According to Marian Towne, this chutney is good with curries and other Indian dishes. It’s also a super accompaniment to turkey and other meats, and makes a zesty addition to roll-up sandwiches. Any other ideas for how to use this chutney?

Green Tomato Chutney on Plate with Meat and Veggie
Enhances Winter Meals
Green Tomato Chutney
makes 3 half-pints

1½ lbs. green tomatoes
1 cup chopped onion
1 cup raisins
1 cup cider vinegar
¾ cups firmly packed brown sugar
1 tbsp. Worcestershire sauce
½ tbsp. salt
1 tsp. dried mustard
1½ tsp. brown/black mustard seed
¼ tsp. ground ginger
¼ tsp. crushed red pepper

If you’d like to store your chutney long-term rather than in the refrigerator for immediate consumption, boil 4 half-pint canning jars to sterilize. Remove with canning jar lifter and set upside-down on tea towel. Wash lids and cover with hot water in bowl until needed.   

Boil a pot of water and cut an X into the skin of each tomato for easier peeling. Immerse green tomatoes in boiling water for 30 seconds or more to loosen skin. Remove to heatproof bowl with slotted spoon. When cool enough to handle, peel tomatoes. Chop tomatoes to make about 2 pints.

Place tomatoes into heavy 4-quart saucepan. Add chopped onion, raisins, cider vinegar, brown sugar, Worcestershire sauce, salt, dried mustard, mustard seed, ginger, and red pepper if using. Mix well.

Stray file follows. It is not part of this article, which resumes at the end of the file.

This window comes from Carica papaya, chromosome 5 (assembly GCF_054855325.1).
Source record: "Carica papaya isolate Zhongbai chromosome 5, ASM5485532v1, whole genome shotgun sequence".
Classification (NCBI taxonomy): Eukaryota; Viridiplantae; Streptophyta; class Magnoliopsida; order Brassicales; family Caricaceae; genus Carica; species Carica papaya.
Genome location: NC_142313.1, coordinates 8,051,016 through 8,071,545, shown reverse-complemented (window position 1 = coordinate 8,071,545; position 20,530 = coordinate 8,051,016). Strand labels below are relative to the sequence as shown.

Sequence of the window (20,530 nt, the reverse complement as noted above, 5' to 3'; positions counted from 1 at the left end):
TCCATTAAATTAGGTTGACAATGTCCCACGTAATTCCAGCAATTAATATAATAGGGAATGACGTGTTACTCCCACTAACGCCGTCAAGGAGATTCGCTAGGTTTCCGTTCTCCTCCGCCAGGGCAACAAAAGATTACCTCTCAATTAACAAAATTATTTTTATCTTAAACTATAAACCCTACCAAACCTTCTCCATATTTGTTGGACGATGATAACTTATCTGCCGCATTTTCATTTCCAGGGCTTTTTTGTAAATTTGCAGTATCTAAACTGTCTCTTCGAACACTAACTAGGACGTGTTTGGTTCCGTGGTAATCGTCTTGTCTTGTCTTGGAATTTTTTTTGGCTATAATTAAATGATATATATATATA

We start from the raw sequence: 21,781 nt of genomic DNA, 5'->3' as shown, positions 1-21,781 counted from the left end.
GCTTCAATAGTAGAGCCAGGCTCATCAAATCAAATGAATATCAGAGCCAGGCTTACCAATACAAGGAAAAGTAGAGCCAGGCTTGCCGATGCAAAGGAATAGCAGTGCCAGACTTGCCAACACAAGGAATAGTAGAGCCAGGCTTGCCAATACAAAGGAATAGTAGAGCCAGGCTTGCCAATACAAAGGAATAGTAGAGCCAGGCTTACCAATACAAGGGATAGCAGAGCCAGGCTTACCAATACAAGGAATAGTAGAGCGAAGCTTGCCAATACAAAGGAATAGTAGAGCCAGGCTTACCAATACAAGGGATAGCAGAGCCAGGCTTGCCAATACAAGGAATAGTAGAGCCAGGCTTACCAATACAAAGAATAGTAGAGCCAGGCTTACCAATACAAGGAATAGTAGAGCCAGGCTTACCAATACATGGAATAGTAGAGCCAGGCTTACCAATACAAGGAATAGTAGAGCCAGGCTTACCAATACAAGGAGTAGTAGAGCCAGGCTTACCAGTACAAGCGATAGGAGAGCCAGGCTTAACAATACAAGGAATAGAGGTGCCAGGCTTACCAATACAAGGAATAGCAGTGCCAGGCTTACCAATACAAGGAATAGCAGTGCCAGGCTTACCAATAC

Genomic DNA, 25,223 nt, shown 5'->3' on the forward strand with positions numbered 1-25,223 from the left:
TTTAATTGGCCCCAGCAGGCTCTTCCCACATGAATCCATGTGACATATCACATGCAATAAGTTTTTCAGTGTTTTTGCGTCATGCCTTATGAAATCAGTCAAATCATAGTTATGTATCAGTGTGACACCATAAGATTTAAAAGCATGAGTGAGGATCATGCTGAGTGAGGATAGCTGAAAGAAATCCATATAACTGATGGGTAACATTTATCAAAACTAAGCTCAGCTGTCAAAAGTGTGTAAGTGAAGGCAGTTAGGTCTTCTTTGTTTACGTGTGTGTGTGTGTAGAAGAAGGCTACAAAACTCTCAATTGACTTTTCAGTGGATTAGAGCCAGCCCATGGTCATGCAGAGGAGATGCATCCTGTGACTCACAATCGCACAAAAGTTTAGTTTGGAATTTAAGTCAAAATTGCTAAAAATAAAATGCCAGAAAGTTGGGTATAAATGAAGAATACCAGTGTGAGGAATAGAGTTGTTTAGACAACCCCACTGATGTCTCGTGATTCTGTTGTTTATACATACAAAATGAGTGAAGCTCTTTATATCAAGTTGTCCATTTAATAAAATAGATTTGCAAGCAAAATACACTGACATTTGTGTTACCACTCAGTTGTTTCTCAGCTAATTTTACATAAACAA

Bring to boil, then reduce heat to medium. Simmer uncovered, stirring periodically, and more frequently as mixture thickens. Simmer about 45 minutes, until well-thickened.

At this point, you may ladle the chutney into jars to be refrigerated and used within a few weeks, or can the chutney for longer storage using hot water processing.

Remove from heat and ladle or spoon chutney into half-pint jars using a wide mouth jam funnel. Fill jars to ¼ inch from the top. Grab a lid from the hot water with a lid lifter and shake off water. Place on top of jar. Screw a ring onto jar. If you are canning, make sure the ring is barely finger-tight, avoiding over-tightening as air must escape during hot water processing in order to seal the jar.

To hot water process: Remove some water from the pot in which you sterilized the jars, approximately the total volume of the jars (so water bath won’t overflow—but making sure that jars will be covered with 2 inches of water). Reheat water to full boil. Remove from heat while you use the jar lifter to place each jar into hot water bath.

Return water to gentle boil. You might want to use an inexpensive digital  thermometer to check the water temperature. Try to keep the temperature between 210 and 212 degrees F. The chutney will boil and form bubbles in the jars if it gets too hot. Process for 20 minutes, keeping temperature constant by adjusting heat and/or position of pot on stove. Remove pot from heat.

Use jar lifter or tongs to remove jars from hot water bath. Set each jar on kitchen towel. Don’t set directly on any cool or fragile surface. As soon as jars have cooled enough to handle, tighten rings. An inexpensive ring tightening gizmo makes this easier.

Cool for several hours or overnight. Lids must “snap” down to seal. If after cooling you can depress the center of the lid, it is not sealed. You can either refrigerate that jar and eat it within a month or remove the ring and lid, wipe the jar top and threads with a damp paper towel, and reprocess.

All Chutney Ingredients in Saucepan Before Cooking
Harmonious Blending of Ingredients


  1. This sounds great. I made a great tomato chutney last month and love it. I will try your version sometime.

  2. Hi KT, what did you put into your tomato chutney? I'd love to try a red tomato chutney next year.